Quantum speedups in query complexity
Author(s)Ben David, Shalev
Massachusetts Institute of Technology. Department of Electrical Engineering and Computer Science.
Scott J. Aaronson.
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In this thesis, we study randomized and quantum algorithms in the query complexity model. We investigate when and by how much quantum algorithms provide a speedup over the best possible classical algorithm in the query complexity setting. We introduce a total Boolean function that exhibits a power 2.5 quantum speedup compared to the best possible randomized algorithm. In the process, we introduce the "cheat sheet" method for turning partial Boolean functions into total Boolean functions, and examine some of its other applications. We also study lower bound techniques for randomized algorithms. We introduce a measure called randomized sabotage complexity which lower bounds randomized query complexity and behaves well under compositions. This tool for controlling the randomized query complexity of composed functions combines nicely with the cheat sheet technique, which often features composed functions in its applications. In addition, we study the quantum analogue of this tool, and use it to show a new power 5 relationship between zero-error and bounded-error quantum query complexity. Finally, we characterize the total Boolean functions that exhibit exponential quantum speedups when their domain is restricted to an arbitrarily chosen set. We show that such a "sculpting" of a quantum speedup is possible if and only if the original total function has many inputs with large certificate complexity. Along the way, we also show that functions defined on very small domains or that are very unbalanced can display at most a quadratic quantum speedup.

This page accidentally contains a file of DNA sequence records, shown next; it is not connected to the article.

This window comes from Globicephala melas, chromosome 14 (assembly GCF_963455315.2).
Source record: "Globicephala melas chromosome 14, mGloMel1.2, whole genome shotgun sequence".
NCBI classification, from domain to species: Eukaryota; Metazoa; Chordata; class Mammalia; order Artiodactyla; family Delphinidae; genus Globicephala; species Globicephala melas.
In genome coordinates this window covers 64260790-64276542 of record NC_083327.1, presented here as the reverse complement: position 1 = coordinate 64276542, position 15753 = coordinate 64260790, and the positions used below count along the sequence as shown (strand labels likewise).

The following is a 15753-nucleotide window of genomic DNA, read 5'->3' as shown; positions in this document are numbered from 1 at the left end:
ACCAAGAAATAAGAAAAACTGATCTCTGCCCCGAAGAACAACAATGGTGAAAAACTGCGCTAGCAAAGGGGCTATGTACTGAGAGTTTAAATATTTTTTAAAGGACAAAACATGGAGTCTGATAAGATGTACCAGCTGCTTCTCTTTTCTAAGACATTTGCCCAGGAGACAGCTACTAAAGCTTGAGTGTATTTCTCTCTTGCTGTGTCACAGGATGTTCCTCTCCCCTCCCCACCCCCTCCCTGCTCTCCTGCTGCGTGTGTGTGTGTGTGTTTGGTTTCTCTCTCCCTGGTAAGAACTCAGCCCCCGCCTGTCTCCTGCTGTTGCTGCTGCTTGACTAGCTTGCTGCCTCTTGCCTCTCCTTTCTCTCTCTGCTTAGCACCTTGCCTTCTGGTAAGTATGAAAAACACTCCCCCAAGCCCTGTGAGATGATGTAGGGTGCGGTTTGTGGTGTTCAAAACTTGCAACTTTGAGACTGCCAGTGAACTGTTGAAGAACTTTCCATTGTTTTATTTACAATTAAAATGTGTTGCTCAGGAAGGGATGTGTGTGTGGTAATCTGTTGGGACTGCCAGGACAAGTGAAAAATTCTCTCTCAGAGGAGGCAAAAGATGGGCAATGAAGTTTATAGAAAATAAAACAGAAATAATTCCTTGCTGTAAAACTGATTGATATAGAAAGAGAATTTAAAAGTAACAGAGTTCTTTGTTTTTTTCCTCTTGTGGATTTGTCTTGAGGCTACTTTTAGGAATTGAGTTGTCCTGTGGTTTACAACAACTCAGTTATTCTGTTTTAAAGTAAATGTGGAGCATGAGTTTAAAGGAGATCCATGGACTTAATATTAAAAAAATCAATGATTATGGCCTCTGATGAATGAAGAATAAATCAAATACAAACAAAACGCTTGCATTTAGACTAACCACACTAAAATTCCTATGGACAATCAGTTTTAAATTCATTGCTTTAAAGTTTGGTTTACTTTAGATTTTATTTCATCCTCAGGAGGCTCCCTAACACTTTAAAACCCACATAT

Thesis: Ph. D., Massachusetts Institute of Technology, Department of Electrical Engineering and Computer Science, 2017.Cataloged from PDF version of thesis.Includes bibliographical references (pages 135-141).
DepartmentMassachusetts Institute of Technology. Department of Electrical Engineering and Computer Science.
Massachusetts Institute of Technology
Electrical Engineering and Computer Science.